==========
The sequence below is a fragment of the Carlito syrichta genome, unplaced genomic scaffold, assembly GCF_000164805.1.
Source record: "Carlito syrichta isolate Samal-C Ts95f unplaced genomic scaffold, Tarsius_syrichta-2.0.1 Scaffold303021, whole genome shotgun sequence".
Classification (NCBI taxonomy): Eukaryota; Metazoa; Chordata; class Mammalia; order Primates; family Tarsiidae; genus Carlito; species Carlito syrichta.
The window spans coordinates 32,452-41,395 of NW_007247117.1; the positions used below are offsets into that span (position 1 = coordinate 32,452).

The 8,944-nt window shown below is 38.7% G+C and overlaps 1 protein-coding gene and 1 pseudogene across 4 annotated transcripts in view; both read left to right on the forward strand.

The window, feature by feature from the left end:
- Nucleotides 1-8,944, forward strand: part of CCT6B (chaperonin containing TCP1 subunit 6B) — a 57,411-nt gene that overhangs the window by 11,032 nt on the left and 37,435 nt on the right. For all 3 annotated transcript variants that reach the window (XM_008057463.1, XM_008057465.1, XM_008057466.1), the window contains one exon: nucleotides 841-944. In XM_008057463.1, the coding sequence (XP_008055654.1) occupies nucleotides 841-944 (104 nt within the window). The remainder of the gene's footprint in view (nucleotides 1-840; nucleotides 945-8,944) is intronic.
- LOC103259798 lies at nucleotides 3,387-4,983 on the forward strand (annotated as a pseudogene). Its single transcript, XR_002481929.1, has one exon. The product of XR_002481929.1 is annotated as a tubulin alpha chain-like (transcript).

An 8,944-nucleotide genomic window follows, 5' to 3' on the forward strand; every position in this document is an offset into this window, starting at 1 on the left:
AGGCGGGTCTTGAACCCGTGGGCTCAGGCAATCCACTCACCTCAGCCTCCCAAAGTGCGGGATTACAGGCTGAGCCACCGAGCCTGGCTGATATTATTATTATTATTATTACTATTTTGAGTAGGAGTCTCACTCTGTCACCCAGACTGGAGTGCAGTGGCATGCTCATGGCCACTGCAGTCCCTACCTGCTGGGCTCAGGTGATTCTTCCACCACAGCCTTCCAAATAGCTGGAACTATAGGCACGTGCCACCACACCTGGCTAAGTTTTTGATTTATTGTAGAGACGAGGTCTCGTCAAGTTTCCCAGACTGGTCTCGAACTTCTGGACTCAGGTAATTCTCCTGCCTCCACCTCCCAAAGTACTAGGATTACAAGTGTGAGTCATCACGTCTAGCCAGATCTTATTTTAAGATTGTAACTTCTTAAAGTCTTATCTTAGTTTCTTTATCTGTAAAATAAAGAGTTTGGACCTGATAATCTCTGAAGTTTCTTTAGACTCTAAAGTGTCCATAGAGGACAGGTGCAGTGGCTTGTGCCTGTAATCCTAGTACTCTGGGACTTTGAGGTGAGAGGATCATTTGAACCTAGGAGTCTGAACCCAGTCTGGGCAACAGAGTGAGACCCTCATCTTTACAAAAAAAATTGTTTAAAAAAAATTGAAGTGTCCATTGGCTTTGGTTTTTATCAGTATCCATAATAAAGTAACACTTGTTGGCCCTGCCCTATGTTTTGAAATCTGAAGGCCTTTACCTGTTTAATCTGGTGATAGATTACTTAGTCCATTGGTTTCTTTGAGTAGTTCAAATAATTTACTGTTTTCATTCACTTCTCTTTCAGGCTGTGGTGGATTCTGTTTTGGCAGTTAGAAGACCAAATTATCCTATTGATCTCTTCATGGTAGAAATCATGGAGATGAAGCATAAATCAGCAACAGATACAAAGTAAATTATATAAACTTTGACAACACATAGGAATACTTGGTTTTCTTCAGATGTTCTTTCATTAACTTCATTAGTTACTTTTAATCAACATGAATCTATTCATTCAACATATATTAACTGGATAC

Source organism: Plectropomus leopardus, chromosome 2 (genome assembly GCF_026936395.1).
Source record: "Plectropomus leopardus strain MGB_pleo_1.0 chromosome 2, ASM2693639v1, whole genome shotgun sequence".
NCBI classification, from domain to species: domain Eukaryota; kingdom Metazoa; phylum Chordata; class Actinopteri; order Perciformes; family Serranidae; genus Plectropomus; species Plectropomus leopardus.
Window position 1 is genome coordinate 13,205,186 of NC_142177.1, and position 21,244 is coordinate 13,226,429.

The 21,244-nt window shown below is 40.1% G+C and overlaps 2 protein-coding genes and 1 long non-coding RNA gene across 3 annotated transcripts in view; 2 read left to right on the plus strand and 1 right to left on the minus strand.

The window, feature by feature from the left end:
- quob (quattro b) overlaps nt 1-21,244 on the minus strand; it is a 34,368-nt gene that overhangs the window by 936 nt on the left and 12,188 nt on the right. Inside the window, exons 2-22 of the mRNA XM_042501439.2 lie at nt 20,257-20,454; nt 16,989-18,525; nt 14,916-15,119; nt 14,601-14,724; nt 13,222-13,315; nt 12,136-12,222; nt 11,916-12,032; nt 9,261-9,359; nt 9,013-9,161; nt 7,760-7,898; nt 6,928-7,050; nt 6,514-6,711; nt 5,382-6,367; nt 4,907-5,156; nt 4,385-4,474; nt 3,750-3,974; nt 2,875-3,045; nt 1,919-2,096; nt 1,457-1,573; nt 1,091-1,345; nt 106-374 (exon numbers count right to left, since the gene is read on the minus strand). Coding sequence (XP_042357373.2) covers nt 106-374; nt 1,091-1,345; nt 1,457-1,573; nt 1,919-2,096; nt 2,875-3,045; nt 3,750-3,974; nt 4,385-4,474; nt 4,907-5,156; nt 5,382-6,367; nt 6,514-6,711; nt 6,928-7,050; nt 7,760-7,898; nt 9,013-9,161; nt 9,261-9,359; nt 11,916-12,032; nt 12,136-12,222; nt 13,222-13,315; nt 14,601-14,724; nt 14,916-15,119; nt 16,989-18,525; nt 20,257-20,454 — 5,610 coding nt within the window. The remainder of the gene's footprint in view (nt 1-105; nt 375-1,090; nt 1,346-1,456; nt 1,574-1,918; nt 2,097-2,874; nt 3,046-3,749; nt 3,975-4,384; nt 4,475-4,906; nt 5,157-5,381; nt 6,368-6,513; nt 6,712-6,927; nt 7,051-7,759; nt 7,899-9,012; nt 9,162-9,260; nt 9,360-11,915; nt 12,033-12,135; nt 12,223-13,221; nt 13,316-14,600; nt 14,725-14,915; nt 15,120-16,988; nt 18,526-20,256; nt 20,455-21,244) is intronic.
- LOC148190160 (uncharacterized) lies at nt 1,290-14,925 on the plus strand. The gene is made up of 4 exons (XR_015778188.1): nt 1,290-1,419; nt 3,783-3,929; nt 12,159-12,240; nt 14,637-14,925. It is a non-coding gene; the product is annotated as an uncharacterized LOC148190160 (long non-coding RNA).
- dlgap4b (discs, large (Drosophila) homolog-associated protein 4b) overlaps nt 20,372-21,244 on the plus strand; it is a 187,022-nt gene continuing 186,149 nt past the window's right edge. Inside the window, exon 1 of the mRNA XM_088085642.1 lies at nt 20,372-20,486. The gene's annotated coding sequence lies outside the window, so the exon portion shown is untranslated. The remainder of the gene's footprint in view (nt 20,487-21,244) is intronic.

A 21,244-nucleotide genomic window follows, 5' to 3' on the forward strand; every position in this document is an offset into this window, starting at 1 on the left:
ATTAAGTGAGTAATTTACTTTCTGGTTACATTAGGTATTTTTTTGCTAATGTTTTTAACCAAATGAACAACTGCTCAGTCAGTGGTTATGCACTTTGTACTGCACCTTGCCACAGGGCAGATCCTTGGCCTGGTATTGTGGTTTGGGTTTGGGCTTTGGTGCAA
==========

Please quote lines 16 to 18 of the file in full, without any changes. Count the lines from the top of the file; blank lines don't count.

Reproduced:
The window, feature by feature from the left end:
- quob (quattro b) overlaps nt 1-21,244 on the minus strand; it is a 34,368-nt gene that overhangs the window by 936 nt on the left and 12,188 nt on the right. Inside the window, exons 2-22 of the mRNA XM_042501439.2 lie at nt 20,257-20,454; nt 16,989-18,525; nt 14,916-15,119; nt 14,601-14,724; nt 13,222-13,315; nt 12,136-12,222; nt 11,916-12,032; nt 9,261-9,359; nt 9,013-9,161; nt 7,760-7,898; nt 6,928-7,050; nt 6,514-6,711; nt 5,382-6,367; nt 4,907-5,156; nt 4,385-4,474; nt 3,750-3,974; nt 2,875-3,045; nt 1,919-2,096; nt 1,457-1,573; nt 1,091-1,345; nt 106-374 (exon numbers count right to left, since the gene is read on the minus strand). Coding sequence (XP_042357373.2) covers nt 106-374; nt 1,091-1,345; nt 1,457-1,573; nt 1,919-2,096; nt 2,875-3,045; nt 3,750-3,974; nt 4,385-4,474; nt 4,907-5,156; nt 5,382-6,367; nt 6,514-6,711; nt 6,928-7,050; nt 7,760-7,898; nt 9,013-9,161; nt 9,261-9,359; nt 11,916-12,032; nt 12,136-12,222; nt 13,222-13,315; nt 14,601-14,724; nt 14,916-15,119; nt 16,989-18,525; nt 20,257-20,454 — 5,610 coding nt within the window. The remainder of the gene's footprint in view (nt 1-105; nt 375-1,090; nt 1,346-1,456; nt 1,574-1,918; nt 2,097-2,874; nt 3,046-3,749; nt 3,975-4,384; nt 4,475-4,906; nt 5,157-5,381; nt 6,368-6,513; nt 6,712-6,927; nt 7,051-7,759; nt 7,899-9,012; nt 9,162-9,260; nt 9,360-11,915; nt 12,033-12,135; nt 12,223-13,221; nt 13,316-14,600; nt 14,725-14,915; nt 15,120-16,988; nt 18,526-20,256; nt 20,455-21,244) is intronic.
- LOC148190160 (uncharacterized) lies at nt 1,290-14,925 on the plus strand. The gene is made up of 4 exons (XR_015778188.1): nt 1,290-1,419; nt 3,783-3,929; nt 12,159-12,240; nt 14,637-14,925. It is a non-coding gene; the product is annotated as an uncharacterized LOC148190160 (long non-coding RNA).